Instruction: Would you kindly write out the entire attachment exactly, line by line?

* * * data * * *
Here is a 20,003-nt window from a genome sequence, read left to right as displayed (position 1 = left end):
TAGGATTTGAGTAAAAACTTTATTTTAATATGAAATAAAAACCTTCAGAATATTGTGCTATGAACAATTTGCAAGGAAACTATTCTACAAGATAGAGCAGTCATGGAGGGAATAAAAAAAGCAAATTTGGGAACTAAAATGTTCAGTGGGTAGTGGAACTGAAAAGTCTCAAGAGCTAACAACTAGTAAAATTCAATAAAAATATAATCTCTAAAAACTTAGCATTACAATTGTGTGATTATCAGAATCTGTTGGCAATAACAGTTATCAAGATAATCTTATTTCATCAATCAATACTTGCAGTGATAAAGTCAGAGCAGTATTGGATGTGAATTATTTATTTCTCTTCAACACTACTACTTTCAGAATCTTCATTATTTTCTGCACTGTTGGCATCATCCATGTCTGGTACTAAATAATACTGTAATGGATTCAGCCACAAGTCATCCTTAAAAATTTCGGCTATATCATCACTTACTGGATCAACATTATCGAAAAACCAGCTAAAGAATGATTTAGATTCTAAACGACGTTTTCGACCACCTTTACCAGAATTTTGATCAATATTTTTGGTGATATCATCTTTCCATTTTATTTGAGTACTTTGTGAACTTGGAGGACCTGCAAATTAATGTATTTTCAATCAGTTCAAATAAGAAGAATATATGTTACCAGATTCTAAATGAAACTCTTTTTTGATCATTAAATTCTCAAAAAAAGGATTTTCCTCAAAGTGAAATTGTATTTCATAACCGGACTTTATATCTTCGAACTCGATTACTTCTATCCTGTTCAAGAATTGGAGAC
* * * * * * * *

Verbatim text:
Here is a 20,003-nt window from a genome sequence, read left to right as displayed (position 1 = left end):
TAGGATTTGAGTAAAAACTTTATTTTAATATGAAATAAAAACCTTCAGAATATTGTGCTATGAACAATTTGCAAGGAAACTATTCTACAAGATAGAGCAGTCATGGAGGGAATAAAAAAAGCAAATTTGGGAACTAAAATGTTCAGTGGGTAGTGGAACTGAAAAGTCTCAAGAGCTAACAACTAGTAAAATTCAATAAAAATATAATCTCTAAAAACTTAGCATTACAATTGTGTGATTATCAGAATCTGTTGGCAATAACAGTTATCAAGATAATCTTATTTCATCAATCAATACTTGCAGTGATAAAGTCAGAGCAGTATTGGATGTGAATTATTTATTTCTCTTCAACACTACTACTTTCAGAATCTTCATTATTTTCTGCACTGTTGGCATCATCCATGTCTGGTACTAAATAATACTGTAATGGATTCAGCCACAAGTCATCCTTAAAAATTTCGGCTATATCATCACTTACTGGATCAACATTATCGAAAAACCAGCTAAAGAATGATTTAGATTCTAAACGACGTTTTCGACCACCTTTACCAGAATTTTGATCAATATTTTTGGTGATATCATCTTTCCATTTTATTTGAGTACTTTGTGAACTTGGAGGACCTGCAAATTAATGTATTTTCAATCAGTTCAAATAAGAAGAATATATGTTACCAGATTCTAAATGAAACTCTTTTTTGATCATTAAATTCTCAAAAAAAGGATTTTCCTCAAAGTGAAATTGTATTTCATAACCGGACTTTATATCTTCGAACTCGATTACTTCTATCCTGTTCAAGAATTGGAGAC